Feisty New Snake Species Has Some Nasty Tricks Up Its Sleeve


Tom Hale


Tom Hale

Senior Journalist

Tom is a writer in London with a Master's degree in Journalism whose editorial work covers anything from health and the environment to technology and archaeology.

Senior Journalist

The newly described species: Branch’s stiletto snake, or Atractaspis branchi. Mark-Oliver Rödel et al/Museum für Naturkunde Berlin

A new species of snake has been discovered in West Africa. Although it looks mighty pretty, with a purpley iridescent sheen, this sassy newly described stiletto snake has some terrifying tricks up its sleeve.

On top of its extremely short and stout skull, typical of this snake genus, it also has fangs sticking out of the corner of its mouth. It’s even able to stab its unsuspecting victims sideways with a closed mouth. Oh, and it can jump its own body length.


As you can imagine, this makes the venomous snake very difficult for humans to handle and study, as it’s still able to stab your fingers, even if you’re holding it behind the head. Fortunately, it’s not venomous enough to kill a human, although it can cause serious tissue necrosis.

The new species of snake was discovered by biologists led by Dr Mark-Oliver Roedel from the Museum of Natural History in Berlin, and is described in the journal Zoosystematics and Evolution.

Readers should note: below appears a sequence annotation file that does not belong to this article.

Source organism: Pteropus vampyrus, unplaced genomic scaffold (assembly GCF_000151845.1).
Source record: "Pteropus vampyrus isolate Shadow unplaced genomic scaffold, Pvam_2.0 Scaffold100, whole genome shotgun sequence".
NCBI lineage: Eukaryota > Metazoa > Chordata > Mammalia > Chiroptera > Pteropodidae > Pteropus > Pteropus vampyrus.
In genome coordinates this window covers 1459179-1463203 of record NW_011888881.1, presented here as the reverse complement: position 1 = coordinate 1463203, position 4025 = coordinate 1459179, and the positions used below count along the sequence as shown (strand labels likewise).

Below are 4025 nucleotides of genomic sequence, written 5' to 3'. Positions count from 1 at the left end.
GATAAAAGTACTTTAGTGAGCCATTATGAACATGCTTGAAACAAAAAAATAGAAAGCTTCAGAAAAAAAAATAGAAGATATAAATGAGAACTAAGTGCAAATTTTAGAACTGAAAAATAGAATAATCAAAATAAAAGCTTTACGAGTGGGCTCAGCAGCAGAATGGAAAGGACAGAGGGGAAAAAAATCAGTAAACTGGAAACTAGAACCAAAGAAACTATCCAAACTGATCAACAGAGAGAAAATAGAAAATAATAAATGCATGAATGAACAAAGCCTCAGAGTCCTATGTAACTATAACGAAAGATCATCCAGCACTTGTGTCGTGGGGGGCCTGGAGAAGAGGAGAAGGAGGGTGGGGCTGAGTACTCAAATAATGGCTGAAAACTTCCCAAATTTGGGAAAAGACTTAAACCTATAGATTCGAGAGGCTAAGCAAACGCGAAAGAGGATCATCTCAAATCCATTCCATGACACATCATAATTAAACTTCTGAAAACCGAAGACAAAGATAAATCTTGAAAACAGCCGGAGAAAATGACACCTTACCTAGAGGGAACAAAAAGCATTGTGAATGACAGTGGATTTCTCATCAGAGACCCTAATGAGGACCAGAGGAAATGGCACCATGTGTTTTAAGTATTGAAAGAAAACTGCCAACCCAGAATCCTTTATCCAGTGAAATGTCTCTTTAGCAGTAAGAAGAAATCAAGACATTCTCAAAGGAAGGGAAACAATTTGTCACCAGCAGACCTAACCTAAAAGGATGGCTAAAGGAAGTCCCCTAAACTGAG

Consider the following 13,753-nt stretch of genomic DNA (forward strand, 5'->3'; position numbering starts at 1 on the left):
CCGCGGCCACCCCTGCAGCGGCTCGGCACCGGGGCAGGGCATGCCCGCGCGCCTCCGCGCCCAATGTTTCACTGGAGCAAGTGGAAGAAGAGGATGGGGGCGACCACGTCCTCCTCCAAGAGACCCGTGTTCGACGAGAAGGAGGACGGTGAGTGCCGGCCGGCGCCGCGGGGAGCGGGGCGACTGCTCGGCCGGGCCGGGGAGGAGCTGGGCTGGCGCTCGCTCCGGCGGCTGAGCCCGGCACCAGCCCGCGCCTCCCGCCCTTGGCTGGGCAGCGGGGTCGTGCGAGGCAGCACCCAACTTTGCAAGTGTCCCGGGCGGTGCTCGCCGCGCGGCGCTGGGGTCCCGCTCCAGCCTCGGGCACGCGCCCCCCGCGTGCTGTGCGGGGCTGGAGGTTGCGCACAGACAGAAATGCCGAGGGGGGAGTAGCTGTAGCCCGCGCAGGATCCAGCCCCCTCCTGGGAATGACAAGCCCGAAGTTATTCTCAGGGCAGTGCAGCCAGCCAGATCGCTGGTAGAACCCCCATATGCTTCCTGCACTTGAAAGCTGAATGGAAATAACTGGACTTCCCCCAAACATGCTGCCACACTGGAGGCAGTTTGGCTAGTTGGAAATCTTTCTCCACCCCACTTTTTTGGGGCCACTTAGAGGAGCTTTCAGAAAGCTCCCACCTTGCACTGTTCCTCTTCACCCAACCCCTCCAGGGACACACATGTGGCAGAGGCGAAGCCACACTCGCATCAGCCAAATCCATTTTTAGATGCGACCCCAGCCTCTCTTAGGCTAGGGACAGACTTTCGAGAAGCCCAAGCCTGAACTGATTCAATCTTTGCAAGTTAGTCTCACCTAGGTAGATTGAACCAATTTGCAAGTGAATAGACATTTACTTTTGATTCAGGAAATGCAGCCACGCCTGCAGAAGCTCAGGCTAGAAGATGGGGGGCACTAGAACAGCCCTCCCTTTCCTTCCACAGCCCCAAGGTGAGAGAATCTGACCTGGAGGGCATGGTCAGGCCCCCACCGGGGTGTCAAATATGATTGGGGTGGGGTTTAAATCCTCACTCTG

They named it Branch’s stiletto snake, or Atractaspis branchi, as a homage to Professor William “Bill” Branch, a world-leading expert on African reptiles and friends of the study authors, who died in February 2017.

“[We] are particularly pleased to name the species in memory of Bill,” the authors write in the study. “We remember our outstanding field trips with him, unforgettable discussions with a large portion of special humor, and his friendship. The dedication of this species of stiletto snake to Bill is particularly appropriate.”

The typical habitat of Branch’s stiletto snake in north-western Liberia. Mark-Oliver Roedel

The first individual they found was at night along a steep bank in the forests of north-western Liberia. Upon picking up the snake, it tried to attack the unfortunate handler several times.

“The snake repeatedly tried to strike,” the study reads. “Either it tried to move slowly away from the human observers or it abruptly coiled and uncoiled, often jumping distances equaling almost its entire body length.”

Two other examples of the species were later collected from banana and coffee plantations in south-eastern Guinea.

Branch's stiletto snake lives in the edges of the remote rainforest in the Upper Guinea forest zone of Liberia and Guinea in West Africa. As the researchers note, this tropical seasonal forest is well known for its unique and diverse wildlife. Among its inhabitants are chimpanzees, leopards, pygmy hippopotamus, and African golden cats. Unfortunately, it’s also recognized as a “threatened biogeographic region.”


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